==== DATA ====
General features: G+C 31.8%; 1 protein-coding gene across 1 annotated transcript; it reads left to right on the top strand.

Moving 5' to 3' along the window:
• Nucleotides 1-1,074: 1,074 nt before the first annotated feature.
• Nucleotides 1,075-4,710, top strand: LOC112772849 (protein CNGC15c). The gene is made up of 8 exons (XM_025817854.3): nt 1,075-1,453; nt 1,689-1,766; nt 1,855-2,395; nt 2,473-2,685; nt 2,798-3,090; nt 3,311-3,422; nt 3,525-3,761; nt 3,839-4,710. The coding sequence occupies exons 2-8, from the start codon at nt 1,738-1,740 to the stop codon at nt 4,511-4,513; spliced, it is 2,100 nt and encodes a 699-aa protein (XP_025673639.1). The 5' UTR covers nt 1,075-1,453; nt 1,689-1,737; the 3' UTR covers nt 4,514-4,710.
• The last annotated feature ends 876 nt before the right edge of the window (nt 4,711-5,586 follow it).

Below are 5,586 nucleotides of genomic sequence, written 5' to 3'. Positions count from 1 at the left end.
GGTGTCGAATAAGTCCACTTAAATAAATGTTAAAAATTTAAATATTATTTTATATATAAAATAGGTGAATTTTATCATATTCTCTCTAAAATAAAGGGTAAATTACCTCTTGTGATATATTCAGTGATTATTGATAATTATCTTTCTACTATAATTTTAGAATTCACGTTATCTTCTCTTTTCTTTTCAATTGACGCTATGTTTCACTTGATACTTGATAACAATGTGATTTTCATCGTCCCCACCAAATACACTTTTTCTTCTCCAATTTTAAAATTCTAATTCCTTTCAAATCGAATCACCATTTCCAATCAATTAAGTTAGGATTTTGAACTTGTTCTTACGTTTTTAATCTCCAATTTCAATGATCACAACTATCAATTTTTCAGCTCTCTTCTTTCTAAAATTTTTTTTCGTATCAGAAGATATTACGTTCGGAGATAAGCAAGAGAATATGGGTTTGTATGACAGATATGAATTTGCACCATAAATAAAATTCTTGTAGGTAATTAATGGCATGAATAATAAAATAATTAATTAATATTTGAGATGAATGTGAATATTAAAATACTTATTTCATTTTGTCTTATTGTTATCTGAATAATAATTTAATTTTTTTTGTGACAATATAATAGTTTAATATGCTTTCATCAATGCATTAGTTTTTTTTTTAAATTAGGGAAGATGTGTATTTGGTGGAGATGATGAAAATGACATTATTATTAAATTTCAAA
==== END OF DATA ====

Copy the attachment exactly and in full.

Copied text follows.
General features: G+C 31.8%; 1 protein-coding gene across 1 annotated transcript; it reads left to right on the top strand.

Moving 5' to 3' along the window:
• Nucleotides 1-1,074: 1,074 nt before the first annotated feature.
• Nucleotides 1,075-4,710, top strand: LOC112772849 (protein CNGC15c). The gene is made up of 8 exons (XM_025817854.3): nt 1,075-1,453; nt 1,689-1,766; nt 1,855-2,395; nt 2,473-2,685; nt 2,798-3,090; nt 3,311-3,422; nt 3,525-3,761; nt 3,839-4,710. The coding sequence occupies exons 2-8, from the start codon at nt 1,738-1,740 to the stop codon at nt 4,511-4,513; spliced, it is 2,100 nt and encodes a 699-aa protein (XP_025673639.1). The 5' UTR covers nt 1,075-1,453; nt 1,689-1,737; the 3' UTR covers nt 4,514-4,710.
• The last annotated feature ends 876 nt before the right edge of the window (nt 4,711-5,586 follow it).

Below are 5,586 nucleotides of genomic sequence, written 5' to 3'. Positions count from 1 at the left end.
GGTGTCGAATAAGTCCACTTAAATAAATGTTAAAAATTTAAATATTATTTTATATATAAAATAGGTGAATTTTATCATATTCTCTCTAAAATAAAGGGTAAATTACCTCTTGTGATATATTCAGTGATTATTGATAATTATCTTTCTACTATAATTTTAGAATTCACGTTATCTTCTCTTTTCTTTTCAATTGACGCTATGTTTCACTTGATACTTGATAACAATGTGATTTTCATCGTCCCCACCAAATACACTTTTTCTTCTCCAATTTTAAAATTCTAATTCCTTTCAAATCGAATCACCATTTCCAATCAATTAAGTTAGGATTTTGAACTTGTTCTTACGTTTTTAATCTCCAATTTCAATGATCACAACTATCAATTTTTCAGCTCTCTTCTTTCTAAAATTTTTTTTCGTATCAGAAGATATTACGTTCGGAGATAAGCAAGAGAATATGGGTTTGTATGACAGATATGAATTTGCACCATAAATAAAATTCTTGTAGGTAATTAATGGCATGAATAATAAAATAATTAATTAATATTTGAGATGAATGTGAATATTAAAATACTTATTTCATTTTGTCTTATTGTTATCTGAATAATAATTTAATTTTTTTTGTGACAATATAATAGTTTAATATGCTTTCATCAATGCATTAGTTTTTTTTTTAAATTAGGGAAGATGTGTATTTGGTGGAGATGATGAAAATGACATTATTATTAAATTTCAAA